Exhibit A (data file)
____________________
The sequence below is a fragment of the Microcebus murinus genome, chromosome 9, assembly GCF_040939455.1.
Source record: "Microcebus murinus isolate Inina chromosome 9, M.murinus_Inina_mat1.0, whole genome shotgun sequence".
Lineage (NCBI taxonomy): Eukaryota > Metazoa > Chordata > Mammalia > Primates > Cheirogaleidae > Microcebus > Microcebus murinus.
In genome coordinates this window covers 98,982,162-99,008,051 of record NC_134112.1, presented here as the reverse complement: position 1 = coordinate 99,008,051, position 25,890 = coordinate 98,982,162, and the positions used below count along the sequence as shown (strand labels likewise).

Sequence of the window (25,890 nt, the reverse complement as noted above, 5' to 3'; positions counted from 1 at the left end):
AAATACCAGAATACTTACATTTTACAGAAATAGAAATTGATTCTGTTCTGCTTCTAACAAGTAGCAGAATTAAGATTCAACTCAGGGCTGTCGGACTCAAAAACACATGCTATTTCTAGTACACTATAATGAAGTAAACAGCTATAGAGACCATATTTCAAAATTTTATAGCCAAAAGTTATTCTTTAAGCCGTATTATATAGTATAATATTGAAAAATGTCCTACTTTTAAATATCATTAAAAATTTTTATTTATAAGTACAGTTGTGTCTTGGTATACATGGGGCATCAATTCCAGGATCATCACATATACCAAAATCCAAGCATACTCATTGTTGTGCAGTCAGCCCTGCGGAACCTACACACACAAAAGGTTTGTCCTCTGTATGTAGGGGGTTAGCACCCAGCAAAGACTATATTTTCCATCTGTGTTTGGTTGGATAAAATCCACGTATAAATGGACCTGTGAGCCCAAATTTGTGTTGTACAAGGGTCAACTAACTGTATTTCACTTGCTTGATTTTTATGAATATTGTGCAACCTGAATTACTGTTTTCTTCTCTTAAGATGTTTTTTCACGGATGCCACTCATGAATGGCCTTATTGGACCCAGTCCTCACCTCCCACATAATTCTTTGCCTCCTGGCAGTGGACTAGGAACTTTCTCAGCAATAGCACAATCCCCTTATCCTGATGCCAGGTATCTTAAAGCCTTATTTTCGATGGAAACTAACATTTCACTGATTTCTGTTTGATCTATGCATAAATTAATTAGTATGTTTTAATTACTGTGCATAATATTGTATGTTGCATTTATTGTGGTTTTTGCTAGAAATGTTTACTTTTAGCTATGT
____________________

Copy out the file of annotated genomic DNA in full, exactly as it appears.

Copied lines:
The sequence below is a fragment of the Microcebus murinus genome, chromosome 9, assembly GCF_040939455.1.
Source record: "Microcebus murinus isolate Inina chromosome 9, M.murinus_Inina_mat1.0, whole genome shotgun sequence".
Lineage (NCBI taxonomy): Eukaryota > Metazoa > Chordata > Mammalia > Primates > Cheirogaleidae > Microcebus > Microcebus murinus.
In genome coordinates this window covers 98,982,162-99,008,051 of record NC_134112.1, presented here as the reverse complement: position 1 = coordinate 99,008,051, position 25,890 = coordinate 98,982,162, and the positions used below count along the sequence as shown (strand labels likewise).

Sequence of the window (25,890 nt, the reverse complement as noted above, 5' to 3'; positions counted from 1 at the left end):
AAATACCAGAATACTTACATTTTACAGAAATAGAAATTGATTCTGTTCTGCTTCTAACAAGTAGCAGAATTAAGATTCAACTCAGGGCTGTCGGACTCAAAAACACATGCTATTTCTAGTACACTATAATGAAGTAAACAGCTATAGAGACCATATTTCAAAATTTTATAGCCAAAAGTTATTCTTTAAGCCGTATTATATAGTATAATATTGAAAAATGTCCTACTTTTAAATATCATTAAAAATTTTTATTTATAAGTACAGTTGTGTCTTGGTATACATGGGGCATCAATTCCAGGATCATCACATATACCAAAATCCAAGCATACTCATTGTTGTGCAGTCAGCCCTGCGGAACCTACACACACAAAAGGTTTGTCCTCTGTATGTAGGGGGTTAGCACCCAGCAAAGACTATATTTTCCATCTGTGTTTGGTTGGATAAAATCCACGTATAAATGGACCTGTGAGCCCAAATTTGTGTTGTACAAGGGTCAACTAACTGTATTTCACTTGCTTGATTTTTATGAATATTGTGCAACCTGAATTACTGTTTTCTTCTCTTAAGATGTTTTTTCACGGATGCCACTCATGAATGGCCTTATTGGACCCAGTCCTCACCTCCCACATAATTCTTTGCCTCCTGGCAGTGGACTAGGAACTTTCTCAGCAATAGCACAATCCCCTTATCCTGATGCCAGGTATCTTAAAGCCTTATTTTCGATGGAAACTAACATTTCACTGATTTCTGTTTGATCTATGCATAAATTAATTAGTATGTTTTAATTACTGTGCATAATATTGTATGTTGCATTTATTGTGGTTTTTGCTAGAAATGTTTACTTTTAGCTATGT